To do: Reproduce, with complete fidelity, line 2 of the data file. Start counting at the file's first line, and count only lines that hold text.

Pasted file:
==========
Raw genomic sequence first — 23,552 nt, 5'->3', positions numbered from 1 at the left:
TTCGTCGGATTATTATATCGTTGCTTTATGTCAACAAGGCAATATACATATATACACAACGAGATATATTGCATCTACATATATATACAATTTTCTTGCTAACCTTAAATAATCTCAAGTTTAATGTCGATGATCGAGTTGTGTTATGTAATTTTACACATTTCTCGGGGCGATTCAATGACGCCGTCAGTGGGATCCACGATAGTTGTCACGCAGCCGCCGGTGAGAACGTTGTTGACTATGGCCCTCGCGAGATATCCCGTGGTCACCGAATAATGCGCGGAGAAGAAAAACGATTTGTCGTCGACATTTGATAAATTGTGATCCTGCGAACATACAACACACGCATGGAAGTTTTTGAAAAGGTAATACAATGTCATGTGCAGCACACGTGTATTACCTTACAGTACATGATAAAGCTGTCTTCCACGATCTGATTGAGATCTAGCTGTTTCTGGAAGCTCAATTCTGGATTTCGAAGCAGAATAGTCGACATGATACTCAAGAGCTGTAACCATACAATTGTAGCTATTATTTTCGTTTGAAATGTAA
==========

TTCGTCGGATTATTATATCGTTGCTTTATGTCAACAAGGCAATATACATATATACACAACGAGATATATTGCATCTACATATATATACAATTTTCTTGCTAACCTTAAATAATCTCAAGTTTAATGTCGATGATCGAGTTGTGTTATGTAATTTTACACATTTCTCGGGGCGATTCAATGACGCCGTCAGTGGGATCCACGATAGTTGTCACGCAGCCGCCGGTGAGAACGTTGTTGACTATGGCCCTCGCGAGATATCCCGTGGTCACCGAATAATGCGCGGAGAAGAAAAACGATTTGTCGTCGACATTTGATAAATTGTGATCCTGCGAACATACAACACACGCATGGAAGTTTTTGAAAAGGTAATACAATGTCATGTGCAGCACACGTGTATTACCTTACAGTACATGATAAAGCTGTCTTCCACGATCTGATTGAGATCTAGCTGTTTCTGGAAGCTCAATTCTGGATTTCGAAGCAGAATAGTCGACATGATACTCAAGAGCTGTAACCATACAATTGTAGCTATTATTTTCGTTTGAAATGTAA